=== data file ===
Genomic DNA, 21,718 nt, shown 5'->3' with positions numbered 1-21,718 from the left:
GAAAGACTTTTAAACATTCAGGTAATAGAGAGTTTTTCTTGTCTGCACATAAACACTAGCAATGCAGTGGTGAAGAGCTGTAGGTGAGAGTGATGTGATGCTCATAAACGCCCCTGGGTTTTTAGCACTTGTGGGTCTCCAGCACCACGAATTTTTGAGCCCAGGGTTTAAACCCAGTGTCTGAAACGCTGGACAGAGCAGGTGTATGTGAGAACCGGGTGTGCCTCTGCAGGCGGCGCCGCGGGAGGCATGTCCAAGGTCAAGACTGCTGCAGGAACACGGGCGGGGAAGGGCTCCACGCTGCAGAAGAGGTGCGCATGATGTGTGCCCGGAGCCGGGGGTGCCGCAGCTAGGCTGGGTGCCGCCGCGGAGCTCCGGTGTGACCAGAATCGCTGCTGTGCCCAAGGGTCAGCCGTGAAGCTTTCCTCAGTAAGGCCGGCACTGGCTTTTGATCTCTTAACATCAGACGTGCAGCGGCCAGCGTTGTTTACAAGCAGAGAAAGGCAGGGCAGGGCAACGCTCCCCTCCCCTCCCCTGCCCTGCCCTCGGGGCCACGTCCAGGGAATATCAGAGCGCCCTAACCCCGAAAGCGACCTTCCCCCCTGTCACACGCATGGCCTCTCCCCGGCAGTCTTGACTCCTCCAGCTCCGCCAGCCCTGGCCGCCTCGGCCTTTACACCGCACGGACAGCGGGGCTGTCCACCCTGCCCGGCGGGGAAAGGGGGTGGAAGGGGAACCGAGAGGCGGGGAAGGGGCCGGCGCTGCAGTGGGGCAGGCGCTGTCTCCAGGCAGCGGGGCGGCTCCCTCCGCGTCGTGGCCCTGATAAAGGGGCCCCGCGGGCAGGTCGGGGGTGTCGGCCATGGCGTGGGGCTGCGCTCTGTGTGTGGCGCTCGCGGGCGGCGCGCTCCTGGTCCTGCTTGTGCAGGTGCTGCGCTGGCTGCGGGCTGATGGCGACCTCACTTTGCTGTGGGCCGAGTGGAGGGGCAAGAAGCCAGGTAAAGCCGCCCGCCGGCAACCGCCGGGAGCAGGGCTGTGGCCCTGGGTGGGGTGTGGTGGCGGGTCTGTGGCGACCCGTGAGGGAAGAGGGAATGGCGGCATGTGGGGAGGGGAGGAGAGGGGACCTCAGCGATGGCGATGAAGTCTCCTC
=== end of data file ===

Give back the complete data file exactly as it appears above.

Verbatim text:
Genomic DNA, 21,718 nt, shown 5'->3' with positions numbered 1-21,718 from the left:
GAAAGACTTTTAAACATTCAGGTAATAGAGAGTTTTTCTTGTCTGCACATAAACACTAGCAATGCAGTGGTGAAGAGCTGTAGGTGAGAGTGATGTGATGCTCATAAACGCCCCTGGGTTTTTAGCACTTGTGGGTCTCCAGCACCACGAATTTTTGAGCCCAGGGTTTAAACCCAGTGTCTGAAACGCTGGACAGAGCAGGTGTATGTGAGAACCGGGTGTGCCTCTGCAGGCGGCGCCGCGGGAGGCATGTCCAAGGTCAAGACTGCTGCAGGAACACGGGCGGGGAAGGGCTCCACGCTGCAGAAGAGGTGCGCATGATGTGTGCCCGGAGCCGGGGGTGCCGCAGCTAGGCTGGGTGCCGCCGCGGAGCTCCGGTGTGACCAGAATCGCTGCTGTGCCCAAGGGTCAGCCGTGAAGCTTTCCTCAGTAAGGCCGGCACTGGCTTTTGATCTCTTAACATCAGACGTGCAGCGGCCAGCGTTGTTTACAAGCAGAGAAAGGCAGGGCAGGGCAACGCTCCCCTCCCCTCCCCTGCCCTGCCCTCGGGGCCACGTCCAGGGAATATCAGAGCGCCCTAACCCCGAAAGCGACCTTCCCCCCTGTCACACGCATGGCCTCTCCCCGGCAGTCTTGACTCCTCCAGCTCCGCCAGCCCTGGCCGCCTCGGCCTTTACACCGCACGGACAGCGGGGCTGTCCACCCTGCCCGGCGGGGAAAGGGGGTGGAAGGGGAACCGAGAGGCGGGGAAGGGGCCGGCGCTGCAGTGGGGCAGGCGCTGTCTCCAGGCAGCGGGGCGGCTCCCTCCGCGTCGTGGCCCTGATAAAGGGGCCCCGCGGGCAGGTCGGGGGTGTCGGCCATGGCGTGGGGCTGCGCTCTGTGTGTGGCGCTCGCGGGCGGCGCGCTCCTGGTCCTGCTTGTGCAGGTGCTGCGCTGGCTGCGGGCTGATGGCGACCTCACTTTGCTGTGGGCCGAGTGGAGGGGCAAGAAGCCAGGTAAAGCCGCCCGCCGGCAACCGCCGGGAGCAGGGCTGTGGCCCTGGGTGGGGTGTGGTGGCGGGTCTGTGGCGACCCGTGAGGGAAGAGGGAATGGCGGCATGTGGGGAGGGGAGGAGAGGGGACCTCAGCGATGGCGATGAAGTCTCCTC